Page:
Easter Monday 1916. The First World War was raging on mainland Europe. But, believing “England’s difficulty is Ireland’s opportunity”, in Dublin just after midday on Easter Monday 1916, a band of rebels stormed the the General Post Office on Sackville Street (now known as O’Connell street, the main thoroughfare north of the Liffey in the city centre),. They ordered staff and customers to leave and seized control of the building. The Republican flag was hoisted and at 12:45 p.m., Pádraig Pearse read out the Proclamation of the Republic.
As the Rebels’ headquarters, the GPO came under attack from the British and Sackville Street and the GPO came under heavy bombardment. The building suffered serious damage leaving only the façade intact. It didn’t reopen until 1929.
(Source National Library of Ireland)
Given the GPO’s important role in the events of the Rising, it’s perhaps not surprising that An Post have decided to cash in on the interest created by the Centenary, and earlier this year opened a permanent exhibition within the historic building. I’m back in Ireland with work this week, but came over early on Sunday and decided to take a look.
I’d visited the other main 1916 exhibition in the city, at Collin’s Barracks, back in April, so was interested to see how they compared. I’d also recently seen the exhibition at the IMMA which was inspired by Elizabeth O’Farrell and Julia Grenan, two women who took part in the events in the GPO.
The exhibition – Witness Revolution – is a mixture of displays of original artefacts (guns, medals, clothing, documents and the like), visual displays and multimedia including interactive touchscreen information panels and games. One of the highlights is an “immersive” widescreen video recreating the fighting inside the GPO and elsewhere around the city.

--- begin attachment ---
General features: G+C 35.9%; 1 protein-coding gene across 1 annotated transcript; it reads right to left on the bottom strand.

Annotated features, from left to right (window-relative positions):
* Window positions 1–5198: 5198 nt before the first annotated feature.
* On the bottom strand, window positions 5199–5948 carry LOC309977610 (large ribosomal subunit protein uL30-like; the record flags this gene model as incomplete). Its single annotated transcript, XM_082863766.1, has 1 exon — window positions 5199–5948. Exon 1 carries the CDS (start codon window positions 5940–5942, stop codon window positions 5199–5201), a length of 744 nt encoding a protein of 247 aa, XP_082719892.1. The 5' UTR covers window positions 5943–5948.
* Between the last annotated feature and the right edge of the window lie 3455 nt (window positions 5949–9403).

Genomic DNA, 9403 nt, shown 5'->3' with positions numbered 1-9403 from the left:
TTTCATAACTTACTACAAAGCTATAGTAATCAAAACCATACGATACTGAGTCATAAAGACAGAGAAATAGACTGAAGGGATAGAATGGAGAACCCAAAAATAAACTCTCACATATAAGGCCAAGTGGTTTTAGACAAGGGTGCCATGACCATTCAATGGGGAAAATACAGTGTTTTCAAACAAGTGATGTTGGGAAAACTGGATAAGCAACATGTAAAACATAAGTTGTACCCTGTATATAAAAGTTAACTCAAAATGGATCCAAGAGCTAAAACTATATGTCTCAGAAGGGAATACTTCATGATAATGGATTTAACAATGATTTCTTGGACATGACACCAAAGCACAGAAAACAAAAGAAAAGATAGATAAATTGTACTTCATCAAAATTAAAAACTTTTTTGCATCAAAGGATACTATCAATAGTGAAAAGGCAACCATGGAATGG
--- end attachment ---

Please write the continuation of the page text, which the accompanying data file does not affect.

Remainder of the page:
There were several “walls” with posters from different eras – before, during and after the Rising – which provided some historical and cultural context.
This is a typical display case of artefacts – here relating to the Irish Citizen’s Army, which was formed during the 1913 Lockout. Led by James Connolly, who was seriously wounded while based in the GPO, they were a major component of the Rebel forces.
There’s also a recreation of how part of the GPO would have looked during 1916
The scope of the exhibition went beyond the events of Easter 1916, with some displays and information about the aftermath including the War of Independence and the subsequent civil war. Continuing upstairs there were further displays about the aftermath of Independence and the partition of Ireland – a story that continues today.
The inner courtyard of the GPO has also been developed by artist Barbara Knezevic who has created a special memorial to 40 children who lost their lives in the crossfire. I couldn’t actually get into the courtyard, but was able to look at the memorial through the large windows.
Leaving the exhibition, after passing through the obligatory café and gift shop, I took a look inside the Post Office to see how it looks today
It was an interesting exhibition. To be frank, I didn’t learn anything new (I have an interest in Irish history and the struggle for independence and am reasonably knowledgeable about the subject) but it is always interesting to look at artefacts from the period. I quite enjoyed the short film, even if it it’s version of events was rather simplistic. How did it compare with the exhibition at the Collin’s Barracks? They were similar in many ways and for me there wasn’t much to choose between them. The GPO probably has a slight edge, partly because of the video and other interactive elements, but mainly because there was a real sense of history being inside the building which was the centre of the action. But the Collin’s Barracks is free to visit, while the GPO charge 10 Euros. Take your pick!
(There’s some good resources, including eyewitness accounts, about the events in and around the GPO during the Rising here.)